Hypernova’s big break came in 2006 when they were invited to participate in the Intergalactic Iranian Music Festival in Holland.  The festival brought together various popular underground Iranian artists for a week and exposed the group to many new contacts.

Raam explains, “This was our first taste of performing on a real open stage.”

It was after this experience that Hypernova started to think of the possibility of performing outside of Iran.

Raam recounts how the band finally got a chance to play in the United States through a popular music festival “We heard about South by Southwest – recorded a crappy demo in the garage in Iran and hoped for the best.”

Despite the poor production quality of their demo, the festival organizers recognized the band’s talent.  Raam states, “We were accepted.  After seven years of playing in the underground in Tehran we were finally able to play in the US.  We were able to prove we were a legitimate band.”

When first attempting to come to the US, the band was initially denied a visa, however with the assistance of US Senator Charles Schumer the band was able to make the journey and eventually make New York their base.

Raam recounts how the decision to leave Iran was not an easy one, “After playing for several years we were reaching a dead end in Tehran we couldn’t distribute our music or perform openly.”

He adds, “Our only option was to leave, we didn’t want to leave our country, we were suppose to stay for a couple of weeks and go back home – a couple of weeks turned out to be four years.”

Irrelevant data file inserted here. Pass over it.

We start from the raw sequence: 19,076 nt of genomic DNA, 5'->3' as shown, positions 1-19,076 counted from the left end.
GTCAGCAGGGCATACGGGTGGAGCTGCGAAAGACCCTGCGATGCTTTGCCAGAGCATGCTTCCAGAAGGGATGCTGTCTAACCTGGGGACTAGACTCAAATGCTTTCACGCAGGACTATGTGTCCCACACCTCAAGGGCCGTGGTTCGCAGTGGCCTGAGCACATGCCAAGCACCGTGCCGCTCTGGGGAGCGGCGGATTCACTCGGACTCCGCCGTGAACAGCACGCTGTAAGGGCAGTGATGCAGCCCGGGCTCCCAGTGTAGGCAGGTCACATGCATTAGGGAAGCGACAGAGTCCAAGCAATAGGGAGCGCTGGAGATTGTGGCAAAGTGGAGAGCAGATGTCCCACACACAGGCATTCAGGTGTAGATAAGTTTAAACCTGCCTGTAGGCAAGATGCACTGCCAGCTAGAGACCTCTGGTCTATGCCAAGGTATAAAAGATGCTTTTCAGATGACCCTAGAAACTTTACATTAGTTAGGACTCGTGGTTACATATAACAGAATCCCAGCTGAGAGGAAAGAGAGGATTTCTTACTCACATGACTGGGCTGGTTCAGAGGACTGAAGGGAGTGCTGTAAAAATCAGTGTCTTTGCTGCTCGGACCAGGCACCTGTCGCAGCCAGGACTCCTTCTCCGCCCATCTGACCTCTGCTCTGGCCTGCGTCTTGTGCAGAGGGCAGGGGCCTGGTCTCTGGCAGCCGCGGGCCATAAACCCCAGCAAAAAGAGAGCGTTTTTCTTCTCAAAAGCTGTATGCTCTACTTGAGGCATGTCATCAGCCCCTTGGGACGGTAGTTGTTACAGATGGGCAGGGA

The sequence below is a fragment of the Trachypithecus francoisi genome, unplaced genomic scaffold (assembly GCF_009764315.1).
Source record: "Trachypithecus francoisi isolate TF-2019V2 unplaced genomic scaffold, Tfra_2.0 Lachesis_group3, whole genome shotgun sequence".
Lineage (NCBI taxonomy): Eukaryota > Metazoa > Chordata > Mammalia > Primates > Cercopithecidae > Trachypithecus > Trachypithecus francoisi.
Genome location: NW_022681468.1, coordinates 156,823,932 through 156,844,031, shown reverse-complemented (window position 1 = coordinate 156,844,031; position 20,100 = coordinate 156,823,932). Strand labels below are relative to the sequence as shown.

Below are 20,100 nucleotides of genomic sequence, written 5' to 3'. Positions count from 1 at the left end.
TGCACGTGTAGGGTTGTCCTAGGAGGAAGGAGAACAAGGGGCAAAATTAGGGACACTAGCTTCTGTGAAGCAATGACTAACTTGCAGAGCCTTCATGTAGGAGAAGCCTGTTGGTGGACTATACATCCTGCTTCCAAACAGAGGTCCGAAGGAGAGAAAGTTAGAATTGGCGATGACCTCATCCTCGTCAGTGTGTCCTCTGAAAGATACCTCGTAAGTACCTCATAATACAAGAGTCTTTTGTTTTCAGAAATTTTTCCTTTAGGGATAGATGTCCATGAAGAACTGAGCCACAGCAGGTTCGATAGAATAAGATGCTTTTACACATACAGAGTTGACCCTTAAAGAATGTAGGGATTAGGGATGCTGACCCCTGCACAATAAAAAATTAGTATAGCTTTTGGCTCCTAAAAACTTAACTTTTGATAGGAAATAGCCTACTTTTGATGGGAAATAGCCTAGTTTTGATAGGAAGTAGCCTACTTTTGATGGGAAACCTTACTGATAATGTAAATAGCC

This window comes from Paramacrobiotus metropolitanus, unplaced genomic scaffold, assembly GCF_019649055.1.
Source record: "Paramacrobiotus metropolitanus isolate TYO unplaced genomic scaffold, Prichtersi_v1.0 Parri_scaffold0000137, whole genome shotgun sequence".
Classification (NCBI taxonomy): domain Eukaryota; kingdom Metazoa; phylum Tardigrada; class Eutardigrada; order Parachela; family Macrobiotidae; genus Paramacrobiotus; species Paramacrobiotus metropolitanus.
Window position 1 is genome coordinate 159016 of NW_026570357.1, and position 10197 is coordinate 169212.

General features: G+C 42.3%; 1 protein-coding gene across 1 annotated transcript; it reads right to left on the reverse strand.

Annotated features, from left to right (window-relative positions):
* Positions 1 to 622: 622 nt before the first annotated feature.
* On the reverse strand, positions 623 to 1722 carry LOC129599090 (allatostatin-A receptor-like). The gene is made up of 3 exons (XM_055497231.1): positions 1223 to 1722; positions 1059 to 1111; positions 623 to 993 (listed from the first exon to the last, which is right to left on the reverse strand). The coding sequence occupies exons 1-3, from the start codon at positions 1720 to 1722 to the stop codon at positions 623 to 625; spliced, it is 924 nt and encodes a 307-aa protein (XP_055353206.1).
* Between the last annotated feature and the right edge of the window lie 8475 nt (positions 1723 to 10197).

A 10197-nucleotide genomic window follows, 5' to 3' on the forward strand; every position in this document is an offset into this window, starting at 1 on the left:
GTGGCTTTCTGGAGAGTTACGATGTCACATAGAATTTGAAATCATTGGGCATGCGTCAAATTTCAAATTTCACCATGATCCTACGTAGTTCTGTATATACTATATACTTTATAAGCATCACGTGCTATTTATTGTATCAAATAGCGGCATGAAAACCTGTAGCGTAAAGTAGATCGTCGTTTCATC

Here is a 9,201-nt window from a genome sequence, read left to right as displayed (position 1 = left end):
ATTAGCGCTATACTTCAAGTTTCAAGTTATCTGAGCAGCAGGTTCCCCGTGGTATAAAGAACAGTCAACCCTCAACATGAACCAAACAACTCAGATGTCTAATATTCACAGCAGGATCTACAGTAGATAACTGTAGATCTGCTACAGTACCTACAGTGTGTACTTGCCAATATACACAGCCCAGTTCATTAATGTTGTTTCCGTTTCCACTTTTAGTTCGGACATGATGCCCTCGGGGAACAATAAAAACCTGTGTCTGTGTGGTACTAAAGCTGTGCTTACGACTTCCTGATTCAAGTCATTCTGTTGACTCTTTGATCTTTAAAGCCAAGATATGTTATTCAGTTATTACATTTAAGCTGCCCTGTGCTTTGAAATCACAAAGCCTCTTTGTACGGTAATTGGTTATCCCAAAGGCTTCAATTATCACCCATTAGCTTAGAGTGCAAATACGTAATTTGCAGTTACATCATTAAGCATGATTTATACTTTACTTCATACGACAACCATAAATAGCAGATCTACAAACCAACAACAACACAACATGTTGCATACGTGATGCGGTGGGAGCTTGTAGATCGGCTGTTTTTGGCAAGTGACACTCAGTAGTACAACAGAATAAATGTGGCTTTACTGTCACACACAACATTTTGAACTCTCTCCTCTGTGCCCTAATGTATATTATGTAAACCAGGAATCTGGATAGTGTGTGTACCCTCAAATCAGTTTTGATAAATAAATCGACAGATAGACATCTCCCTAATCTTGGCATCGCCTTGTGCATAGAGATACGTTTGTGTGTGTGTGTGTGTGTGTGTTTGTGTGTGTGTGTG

Raam’s experience of transitioning to his America home can be seen in the lyrics to his song American Dream where he sings, “I know that I’ll never go back home, to the life I had, the life that I had known.”

The song also chronicles Hypernova’s quick rise to popularity, “They put me on the cover of their magazines, scarlet skies and broken dreams, they promised me that we would change the world for better or for worse, all I wanted was to rock and roll, all I wanted was to see the world.”

As the lyrics suggest Hypernova became a media darling in the US.  Raam states, “We were featured in New York Times and on MTV, it was  overwhelming – we were confused by the attention.”

Raam explains how those experiences with Hypernova helped other emerging Iranian bands break into the Western music scene, “We were able to set the bar and pave the ways for others to follow.”

In 2009 following the pro-democracy movement in Iran, the band released a song calling attention to the youth uprisings in the country.